The UroMonitor Advances to In-Human Trials
A wireless, insertable pressure sensor to assist in the diagnosis of urinary incontinence and other bladder disorders is safe, feasible and well-tolerated in women with refractory overactive bladder.
The UroMonitor, a wireless, insertable pressure sensor to assist in the diagnosis of urinary incontinence and other bladder disorders is safe, feasible and well-tolerated in women with refractory overactive bladder (OAB), according to the interim results of a Cleveland Clinic-led proof-of-concept study.
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The data were presented at the American Urological Association 2021 Annual Meeting. It also received the Best Paper Award from the Engineering and Urology Society.
Margot Damaser, PhD, and colleagues in the Biomedical Engineering Department of Cleveland Clinic’s Lerner Research Institute, have been developing the device for more than a decade. But up until now, its clinical utility has been unknown.
Dr. Damaser, who has referred to the device as a “Fitbit for the bladder,” and the team of clinical collaborators, including Howard Goldman, MD, urologist and one of the co-authors of the study, say the results so far are promising.
Eleven adult female patients, all of whom were evaluated for refractory OAB, were included in this study. Investigators first performed a baseline assessment using standard multi-channel urodynamics (USD).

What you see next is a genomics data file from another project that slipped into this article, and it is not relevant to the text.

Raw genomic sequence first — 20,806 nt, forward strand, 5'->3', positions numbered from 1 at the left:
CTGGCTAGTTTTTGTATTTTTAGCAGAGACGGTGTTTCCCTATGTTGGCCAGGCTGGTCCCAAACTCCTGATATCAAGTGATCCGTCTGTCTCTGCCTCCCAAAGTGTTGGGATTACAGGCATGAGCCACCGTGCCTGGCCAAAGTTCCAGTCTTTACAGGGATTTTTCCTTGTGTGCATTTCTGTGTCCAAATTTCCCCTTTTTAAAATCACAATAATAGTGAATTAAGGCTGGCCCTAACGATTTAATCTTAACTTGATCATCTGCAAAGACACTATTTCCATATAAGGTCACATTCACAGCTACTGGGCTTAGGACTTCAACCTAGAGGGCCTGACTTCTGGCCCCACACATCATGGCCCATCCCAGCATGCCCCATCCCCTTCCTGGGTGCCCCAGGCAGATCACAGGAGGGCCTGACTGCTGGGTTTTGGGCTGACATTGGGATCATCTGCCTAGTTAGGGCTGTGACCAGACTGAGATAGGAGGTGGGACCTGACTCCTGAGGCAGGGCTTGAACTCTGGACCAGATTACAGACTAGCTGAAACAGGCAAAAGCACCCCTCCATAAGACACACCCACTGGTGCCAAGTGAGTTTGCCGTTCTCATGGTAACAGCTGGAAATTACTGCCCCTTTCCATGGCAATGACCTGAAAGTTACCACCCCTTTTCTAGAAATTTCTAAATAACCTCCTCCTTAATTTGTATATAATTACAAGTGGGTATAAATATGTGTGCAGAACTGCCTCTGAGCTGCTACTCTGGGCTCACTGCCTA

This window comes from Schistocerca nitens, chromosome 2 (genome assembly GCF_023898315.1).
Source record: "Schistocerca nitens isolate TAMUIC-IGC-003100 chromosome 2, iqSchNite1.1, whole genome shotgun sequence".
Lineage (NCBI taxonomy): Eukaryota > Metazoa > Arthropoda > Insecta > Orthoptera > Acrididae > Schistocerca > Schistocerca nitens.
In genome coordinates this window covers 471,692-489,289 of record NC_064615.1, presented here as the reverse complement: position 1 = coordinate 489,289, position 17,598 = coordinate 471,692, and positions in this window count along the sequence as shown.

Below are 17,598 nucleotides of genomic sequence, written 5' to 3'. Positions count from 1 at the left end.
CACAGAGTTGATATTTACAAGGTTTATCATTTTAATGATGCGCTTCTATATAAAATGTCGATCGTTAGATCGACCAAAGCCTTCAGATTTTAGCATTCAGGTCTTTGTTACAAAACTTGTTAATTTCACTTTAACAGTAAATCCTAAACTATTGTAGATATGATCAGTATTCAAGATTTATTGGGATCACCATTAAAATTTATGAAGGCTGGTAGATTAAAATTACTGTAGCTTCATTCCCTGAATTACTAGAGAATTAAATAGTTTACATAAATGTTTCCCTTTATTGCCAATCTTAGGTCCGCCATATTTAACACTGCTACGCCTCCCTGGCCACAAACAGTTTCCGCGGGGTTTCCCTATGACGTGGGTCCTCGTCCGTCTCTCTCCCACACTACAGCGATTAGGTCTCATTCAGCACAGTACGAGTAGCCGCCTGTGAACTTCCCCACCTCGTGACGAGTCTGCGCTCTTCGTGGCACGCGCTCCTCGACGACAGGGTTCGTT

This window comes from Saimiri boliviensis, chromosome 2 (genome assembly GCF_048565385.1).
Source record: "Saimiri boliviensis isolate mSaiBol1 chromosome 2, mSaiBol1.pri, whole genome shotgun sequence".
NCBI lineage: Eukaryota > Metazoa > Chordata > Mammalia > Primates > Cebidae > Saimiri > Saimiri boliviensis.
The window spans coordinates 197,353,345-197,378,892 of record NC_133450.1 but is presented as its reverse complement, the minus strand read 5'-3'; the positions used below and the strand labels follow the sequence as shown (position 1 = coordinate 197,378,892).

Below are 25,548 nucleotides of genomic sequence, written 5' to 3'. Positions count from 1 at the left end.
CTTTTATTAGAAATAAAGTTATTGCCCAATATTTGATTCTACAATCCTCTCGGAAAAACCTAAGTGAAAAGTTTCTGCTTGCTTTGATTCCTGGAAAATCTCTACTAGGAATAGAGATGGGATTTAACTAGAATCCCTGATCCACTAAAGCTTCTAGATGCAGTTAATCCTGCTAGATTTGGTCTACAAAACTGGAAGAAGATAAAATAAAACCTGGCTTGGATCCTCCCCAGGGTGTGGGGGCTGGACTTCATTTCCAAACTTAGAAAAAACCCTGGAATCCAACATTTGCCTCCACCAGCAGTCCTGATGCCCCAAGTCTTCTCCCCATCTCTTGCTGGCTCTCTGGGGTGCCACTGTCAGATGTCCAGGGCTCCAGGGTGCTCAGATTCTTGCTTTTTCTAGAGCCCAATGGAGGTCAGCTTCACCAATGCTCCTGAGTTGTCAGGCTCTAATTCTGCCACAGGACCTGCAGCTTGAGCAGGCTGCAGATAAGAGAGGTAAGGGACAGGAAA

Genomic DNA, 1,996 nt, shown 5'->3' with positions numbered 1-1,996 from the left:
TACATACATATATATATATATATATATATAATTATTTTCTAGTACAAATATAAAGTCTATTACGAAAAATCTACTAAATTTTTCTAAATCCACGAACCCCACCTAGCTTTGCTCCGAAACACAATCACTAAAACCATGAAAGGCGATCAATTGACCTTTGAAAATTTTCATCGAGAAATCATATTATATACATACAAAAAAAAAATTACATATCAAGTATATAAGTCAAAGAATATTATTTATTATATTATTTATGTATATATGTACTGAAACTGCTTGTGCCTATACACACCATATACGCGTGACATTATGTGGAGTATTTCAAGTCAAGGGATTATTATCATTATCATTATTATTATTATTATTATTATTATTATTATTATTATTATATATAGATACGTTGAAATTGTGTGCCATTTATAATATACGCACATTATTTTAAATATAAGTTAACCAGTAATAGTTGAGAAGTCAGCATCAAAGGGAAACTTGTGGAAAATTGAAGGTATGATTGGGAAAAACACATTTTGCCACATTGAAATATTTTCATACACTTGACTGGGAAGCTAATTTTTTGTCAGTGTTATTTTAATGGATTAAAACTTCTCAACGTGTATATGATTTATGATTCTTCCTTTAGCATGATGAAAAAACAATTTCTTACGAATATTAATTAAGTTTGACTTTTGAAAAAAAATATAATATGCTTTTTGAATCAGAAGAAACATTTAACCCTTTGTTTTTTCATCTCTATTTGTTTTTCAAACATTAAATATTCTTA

Next, they inserted the device transurethrally, as would be done in cystoscopy or catheter placement, with a silk suture attached to one end of the device and taped to the patients’ thighs for easy retrieval from the bladder.
Its medical silicone-coated sheath that houses the pressure-sensing technology curls into a pigtail shape upon insertion to remain within the bladder, explains Dr. Goldman. The device transmits vesical pressure data at 10 Hz to a device taped to the patients’ abdomens.
Once the USD catheters were removed, leaving only the UroMonitor in place, the patients were encouraged to ambulate and void. The team assessed patient discomfort at every stage using visual-analog pain scales, and overall comfort and safety during testing were also assessed.
The researchers have reported data from three of 11 patients so far, but Dr. Goldman notes they now have data from all of the patients, which will soon publish.
“The device is easy to insert and extract; it reliably reproduced vesical pressure data patterns during both filling cystometry and ambulatory measurements. And patients were able to void freely with the device in place,” he says.
Patients reported minimal discomfort during the insertion phase, but nothing unexpected, says Dr. Goldman. There were no post-procedure complications to report and, anecdotally, he says, physicians and patients are pleased with the experience.
Dr. Goldman says that in its first-in-human trial, the UroMonitor demonstrates its utility as a data collection tool that does not hinder normal activity and can identify the same bladder events as that of a conventional UDS.
The team has already begun another arm of the trial to test the device in patients with multiple sclerosis. The researchers are hopeful that the device may one day play a therapeutic role for patients with neurogenic etiologies, noting that possible applications include controlled drug delivery and feedback to neuromodulation or electrical stimulation systems. The device may also restore sensation for patients with pelvic floor dysfunction or inform them about when to empty their bladder.
For now, though, they are pleased that these preliminary findings show that the device is a safe and effective tool in the evaluation of OAB.